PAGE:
If you were playing a game of word association and someone said ‘The Beatles’, chances are your automatic response would be John Lennon, Paul McCartney or, quite possibly, Liverpool. Yet did you know that Hamburg also claims strong links to the Fab Four, with a dedicated Beatles-Platz – paved black to look like a vinyl record – and Beatles-themed tours around the German city where the quartet stayed and played in the early 60s?
And were you aware that only last month, the Spanish city of Granada inaugurated the Plaza Joe Strummer in honour of the late Clash front man, who spent a considerable amount of time there? Or that the little-known town of Culemborg in the Netherlands plays host to an Elvis Presley Museum?
Perhaps more renowned for its classical music links, it’s a fair suggestion that Europe’s association with the world of popular music often gets overlooked. And yet, be it London, Paris, Dublin or Stockholm, there’s a homage to an icon of pop music just waiting to be discovered.
Possibly one of Sweden’s most famous exports, the long-awaited ABBA Museum finally opened its doors last month in Stockholm, allowing visitors to trace the band’s history, create their own ABBA songs and view costumes and other memorabilia associated with Agnetha, Benny, Björn and Anni-Frid. Open daily from 10am to 10pm, timed tickets are available online at the museum’s website (price SEK 195 for adults, SEK 145 for children) and as you might expect, demand is high!
In Paris meanwhile, the Père Lachaise Cemetery is a place of pilgrimage for those wishing to view the grave of The Doors singer, Jim Morrison, who spent his last days in the city. What’s perhaps most surprising is that the cemetery – also the resting place for Oscar Wilde, Edith Piaf and Chopin – is ranked fourth in Paris’ most visited sites and best of all, it’s free to enter.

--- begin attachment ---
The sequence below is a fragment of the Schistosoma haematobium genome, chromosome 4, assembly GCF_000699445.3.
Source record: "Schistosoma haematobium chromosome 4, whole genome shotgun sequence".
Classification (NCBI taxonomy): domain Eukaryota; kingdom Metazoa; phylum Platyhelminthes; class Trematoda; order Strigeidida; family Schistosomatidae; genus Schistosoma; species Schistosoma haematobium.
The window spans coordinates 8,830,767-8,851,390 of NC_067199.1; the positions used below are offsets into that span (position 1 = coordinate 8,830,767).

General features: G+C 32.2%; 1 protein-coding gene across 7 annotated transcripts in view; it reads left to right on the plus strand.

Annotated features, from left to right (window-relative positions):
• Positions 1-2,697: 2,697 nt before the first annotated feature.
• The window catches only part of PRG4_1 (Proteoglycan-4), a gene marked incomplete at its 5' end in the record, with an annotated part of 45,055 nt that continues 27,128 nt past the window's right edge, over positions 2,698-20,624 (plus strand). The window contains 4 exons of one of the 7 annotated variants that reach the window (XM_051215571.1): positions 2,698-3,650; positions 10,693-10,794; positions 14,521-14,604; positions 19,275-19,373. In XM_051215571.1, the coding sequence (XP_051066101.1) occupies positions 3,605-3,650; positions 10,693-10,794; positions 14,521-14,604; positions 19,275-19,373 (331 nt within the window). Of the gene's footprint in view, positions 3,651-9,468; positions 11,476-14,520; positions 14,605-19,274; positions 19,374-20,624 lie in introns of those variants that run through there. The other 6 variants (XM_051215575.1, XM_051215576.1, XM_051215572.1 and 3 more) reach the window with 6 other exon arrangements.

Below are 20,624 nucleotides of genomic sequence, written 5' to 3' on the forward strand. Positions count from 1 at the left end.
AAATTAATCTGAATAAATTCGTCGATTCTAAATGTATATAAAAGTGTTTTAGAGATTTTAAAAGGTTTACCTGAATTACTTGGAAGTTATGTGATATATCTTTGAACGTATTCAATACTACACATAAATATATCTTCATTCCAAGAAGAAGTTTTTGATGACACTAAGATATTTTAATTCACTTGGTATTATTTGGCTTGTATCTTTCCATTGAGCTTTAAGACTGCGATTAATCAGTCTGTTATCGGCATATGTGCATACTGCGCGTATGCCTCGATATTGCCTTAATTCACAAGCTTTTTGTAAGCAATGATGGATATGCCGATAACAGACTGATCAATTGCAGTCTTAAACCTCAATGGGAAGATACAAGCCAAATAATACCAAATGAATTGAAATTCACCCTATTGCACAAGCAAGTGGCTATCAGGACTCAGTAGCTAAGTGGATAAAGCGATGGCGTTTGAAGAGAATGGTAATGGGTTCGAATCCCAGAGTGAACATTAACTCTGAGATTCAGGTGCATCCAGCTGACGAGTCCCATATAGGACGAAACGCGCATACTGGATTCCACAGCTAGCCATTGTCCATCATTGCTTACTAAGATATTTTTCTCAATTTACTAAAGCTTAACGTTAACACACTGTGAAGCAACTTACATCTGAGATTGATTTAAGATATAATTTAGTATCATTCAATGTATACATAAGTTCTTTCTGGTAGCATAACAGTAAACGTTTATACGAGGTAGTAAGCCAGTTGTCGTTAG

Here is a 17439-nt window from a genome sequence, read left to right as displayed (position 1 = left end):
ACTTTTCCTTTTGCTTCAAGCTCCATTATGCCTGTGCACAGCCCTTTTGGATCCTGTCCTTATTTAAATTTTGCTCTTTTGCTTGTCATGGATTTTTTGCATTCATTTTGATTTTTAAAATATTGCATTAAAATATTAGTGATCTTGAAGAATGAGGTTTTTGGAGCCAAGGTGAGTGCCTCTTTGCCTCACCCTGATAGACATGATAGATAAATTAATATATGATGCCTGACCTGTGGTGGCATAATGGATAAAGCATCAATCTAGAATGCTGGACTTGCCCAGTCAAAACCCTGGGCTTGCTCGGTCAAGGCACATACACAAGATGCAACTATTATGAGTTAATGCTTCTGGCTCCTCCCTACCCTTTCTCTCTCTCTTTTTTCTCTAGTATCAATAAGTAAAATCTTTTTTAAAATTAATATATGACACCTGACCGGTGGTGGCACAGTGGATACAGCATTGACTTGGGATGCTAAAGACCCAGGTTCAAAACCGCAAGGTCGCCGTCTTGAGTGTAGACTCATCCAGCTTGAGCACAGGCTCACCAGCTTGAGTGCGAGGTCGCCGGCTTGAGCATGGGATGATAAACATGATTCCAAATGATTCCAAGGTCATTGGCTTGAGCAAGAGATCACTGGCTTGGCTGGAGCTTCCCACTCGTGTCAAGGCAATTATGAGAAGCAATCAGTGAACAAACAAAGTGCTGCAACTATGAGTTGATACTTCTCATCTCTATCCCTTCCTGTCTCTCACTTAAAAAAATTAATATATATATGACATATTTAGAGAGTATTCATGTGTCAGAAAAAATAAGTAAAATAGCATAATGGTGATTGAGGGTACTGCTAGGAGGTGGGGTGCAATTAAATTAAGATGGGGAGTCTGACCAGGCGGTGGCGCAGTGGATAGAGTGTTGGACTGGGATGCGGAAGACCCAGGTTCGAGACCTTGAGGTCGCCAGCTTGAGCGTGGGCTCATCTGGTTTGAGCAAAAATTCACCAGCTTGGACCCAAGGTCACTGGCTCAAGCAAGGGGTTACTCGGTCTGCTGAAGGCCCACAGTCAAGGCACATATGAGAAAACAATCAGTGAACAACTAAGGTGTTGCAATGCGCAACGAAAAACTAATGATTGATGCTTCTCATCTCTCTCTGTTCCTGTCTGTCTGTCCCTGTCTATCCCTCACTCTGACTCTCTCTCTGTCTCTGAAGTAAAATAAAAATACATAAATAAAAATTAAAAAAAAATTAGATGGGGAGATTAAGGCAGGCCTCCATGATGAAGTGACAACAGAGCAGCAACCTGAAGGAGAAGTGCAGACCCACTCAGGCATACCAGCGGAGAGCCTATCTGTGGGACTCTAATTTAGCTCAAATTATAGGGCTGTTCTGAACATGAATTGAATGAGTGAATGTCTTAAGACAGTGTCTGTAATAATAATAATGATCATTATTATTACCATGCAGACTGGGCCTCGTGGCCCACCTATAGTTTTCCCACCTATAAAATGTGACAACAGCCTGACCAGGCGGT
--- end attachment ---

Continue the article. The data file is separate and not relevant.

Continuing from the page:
Dublin lays claim to its fair share of U2-related landmarks, from concert venues including Slane Castle, The Point Depot Theatre and Croke Park to backdrops for album covers such as the Ha’penny Bridge and Arch in Temple Bar, East Link Bridge and Grand Canal Docks. You’ll also find a lot of U2 memorabilia at the Hard Rock Café whilst Claddagh Records was the venue for much of the recording of Achtung Baby. An absolute must is a drink (or even a stay) at the Clarence Hotel, owned by Bono and The Edge.
And finally, we couldn’t fail to mention the David Bowie exhibition at London’s V&A Museum, the first international retrospective of this singer’s extraordinary career. Running until August 11th (open daily from 10am to 5.45pm; 10pm on Fridays) this fascinating exhibition brings together over 300 objects including handwritten lyrics, original costumes, fashion, photography, film, music videos, set designs and Bowie’s own instruments.